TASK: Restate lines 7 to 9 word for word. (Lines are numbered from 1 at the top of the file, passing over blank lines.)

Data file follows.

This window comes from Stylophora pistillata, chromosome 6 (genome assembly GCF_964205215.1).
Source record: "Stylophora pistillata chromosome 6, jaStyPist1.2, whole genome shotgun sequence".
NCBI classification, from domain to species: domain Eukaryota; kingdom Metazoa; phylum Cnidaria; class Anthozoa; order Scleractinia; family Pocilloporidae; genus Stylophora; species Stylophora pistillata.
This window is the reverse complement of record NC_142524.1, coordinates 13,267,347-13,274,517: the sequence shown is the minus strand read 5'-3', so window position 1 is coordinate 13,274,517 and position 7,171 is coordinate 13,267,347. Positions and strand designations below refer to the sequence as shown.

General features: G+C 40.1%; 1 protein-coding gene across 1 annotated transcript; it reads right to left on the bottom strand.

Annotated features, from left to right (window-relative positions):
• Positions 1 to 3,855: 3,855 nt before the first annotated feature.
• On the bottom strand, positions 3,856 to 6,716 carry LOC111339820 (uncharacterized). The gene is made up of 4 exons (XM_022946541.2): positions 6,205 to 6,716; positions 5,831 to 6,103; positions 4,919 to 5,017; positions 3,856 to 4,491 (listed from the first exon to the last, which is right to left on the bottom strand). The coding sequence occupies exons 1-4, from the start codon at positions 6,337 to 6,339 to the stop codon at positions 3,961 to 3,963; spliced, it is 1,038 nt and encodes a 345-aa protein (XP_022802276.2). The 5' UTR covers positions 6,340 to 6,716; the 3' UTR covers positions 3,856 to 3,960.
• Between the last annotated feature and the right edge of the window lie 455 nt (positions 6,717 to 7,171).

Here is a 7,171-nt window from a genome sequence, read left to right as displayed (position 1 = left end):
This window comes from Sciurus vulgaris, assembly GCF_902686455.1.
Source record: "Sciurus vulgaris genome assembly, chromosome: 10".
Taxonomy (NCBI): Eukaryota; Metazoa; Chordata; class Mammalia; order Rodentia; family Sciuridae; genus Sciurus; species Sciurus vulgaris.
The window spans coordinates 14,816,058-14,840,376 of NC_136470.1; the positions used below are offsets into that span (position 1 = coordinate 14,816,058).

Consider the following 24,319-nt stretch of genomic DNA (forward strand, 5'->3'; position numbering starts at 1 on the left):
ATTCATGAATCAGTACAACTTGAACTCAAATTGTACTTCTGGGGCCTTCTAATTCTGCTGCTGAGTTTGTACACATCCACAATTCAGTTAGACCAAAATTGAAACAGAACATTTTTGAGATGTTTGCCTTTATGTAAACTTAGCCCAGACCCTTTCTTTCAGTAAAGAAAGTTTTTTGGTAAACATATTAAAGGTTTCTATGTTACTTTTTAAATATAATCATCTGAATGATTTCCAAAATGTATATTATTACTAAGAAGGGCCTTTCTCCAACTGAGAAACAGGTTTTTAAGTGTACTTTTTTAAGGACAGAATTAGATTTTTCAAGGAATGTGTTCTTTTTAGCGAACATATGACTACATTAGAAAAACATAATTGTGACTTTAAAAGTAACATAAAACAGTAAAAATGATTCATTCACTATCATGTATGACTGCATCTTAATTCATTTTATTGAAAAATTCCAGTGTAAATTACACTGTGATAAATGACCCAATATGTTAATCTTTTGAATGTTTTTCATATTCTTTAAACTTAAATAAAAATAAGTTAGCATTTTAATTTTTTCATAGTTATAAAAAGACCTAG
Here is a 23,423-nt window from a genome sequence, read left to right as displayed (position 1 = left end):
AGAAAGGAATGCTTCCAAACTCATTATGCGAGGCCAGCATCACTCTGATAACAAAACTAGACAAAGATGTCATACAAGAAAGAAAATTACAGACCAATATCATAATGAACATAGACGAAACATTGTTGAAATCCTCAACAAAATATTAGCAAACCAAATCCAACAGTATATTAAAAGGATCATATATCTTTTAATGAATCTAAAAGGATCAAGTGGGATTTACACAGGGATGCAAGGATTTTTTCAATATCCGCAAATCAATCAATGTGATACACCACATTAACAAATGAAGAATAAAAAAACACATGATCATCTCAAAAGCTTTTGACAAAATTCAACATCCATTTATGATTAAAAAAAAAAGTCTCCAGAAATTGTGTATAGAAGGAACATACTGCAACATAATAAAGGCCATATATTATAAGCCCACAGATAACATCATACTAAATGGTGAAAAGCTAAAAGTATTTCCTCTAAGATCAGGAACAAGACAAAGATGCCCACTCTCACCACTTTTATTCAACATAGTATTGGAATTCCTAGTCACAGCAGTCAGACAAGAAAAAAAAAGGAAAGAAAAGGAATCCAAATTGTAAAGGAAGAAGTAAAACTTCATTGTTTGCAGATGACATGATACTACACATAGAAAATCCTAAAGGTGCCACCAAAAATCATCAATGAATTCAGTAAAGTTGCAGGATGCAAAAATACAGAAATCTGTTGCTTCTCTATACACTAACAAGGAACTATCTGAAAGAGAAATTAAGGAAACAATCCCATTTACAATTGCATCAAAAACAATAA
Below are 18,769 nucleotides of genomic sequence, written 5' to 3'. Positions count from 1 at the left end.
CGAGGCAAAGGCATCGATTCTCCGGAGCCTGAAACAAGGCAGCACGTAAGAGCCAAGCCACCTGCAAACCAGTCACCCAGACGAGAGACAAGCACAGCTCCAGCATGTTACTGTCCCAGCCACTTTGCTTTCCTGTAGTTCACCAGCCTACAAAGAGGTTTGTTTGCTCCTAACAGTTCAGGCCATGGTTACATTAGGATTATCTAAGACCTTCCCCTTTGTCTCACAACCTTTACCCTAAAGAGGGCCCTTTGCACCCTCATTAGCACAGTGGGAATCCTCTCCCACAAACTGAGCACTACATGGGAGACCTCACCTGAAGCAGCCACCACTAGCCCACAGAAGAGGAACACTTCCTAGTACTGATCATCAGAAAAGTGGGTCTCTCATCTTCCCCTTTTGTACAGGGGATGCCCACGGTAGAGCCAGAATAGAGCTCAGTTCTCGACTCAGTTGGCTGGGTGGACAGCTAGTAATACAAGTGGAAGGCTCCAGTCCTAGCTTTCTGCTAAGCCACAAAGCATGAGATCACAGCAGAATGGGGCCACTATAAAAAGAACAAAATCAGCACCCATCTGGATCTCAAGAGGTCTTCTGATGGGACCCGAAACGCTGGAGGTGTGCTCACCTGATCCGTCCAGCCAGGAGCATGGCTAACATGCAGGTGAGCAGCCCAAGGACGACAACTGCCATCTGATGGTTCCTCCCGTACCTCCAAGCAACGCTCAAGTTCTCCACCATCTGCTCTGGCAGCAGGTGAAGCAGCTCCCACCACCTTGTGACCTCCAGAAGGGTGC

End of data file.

• Positions 1 to 3,855: 3,855 nt before the first annotated feature.
• On the bottom strand, positions 3,856 to 6,716 carry LOC111339820 (uncharacterized). The gene is made up of 4 exons (XM_022946541.2): positions 6,205 to 6,716; positions 5,831 to 6,103; positions 4,919 to 5,017; positions 3,856 to 4,491 (listed from the first exon to the last, which is right to left on the bottom strand). The coding sequence occupies exons 1-4, from the start codon at positions 6,337 to 6,339 to the stop codon at positions 3,961 to 3,963; spliced, it is 1,038 nt and encodes a 345-aa protein (XP_022802276.2). The 5' UTR covers positions 6,340 to 6,716; the 3' UTR covers positions 3,856 to 3,960.
• Between the last annotated feature and the right edge of the window lie 455 nt (positions 6,717 to 7,171).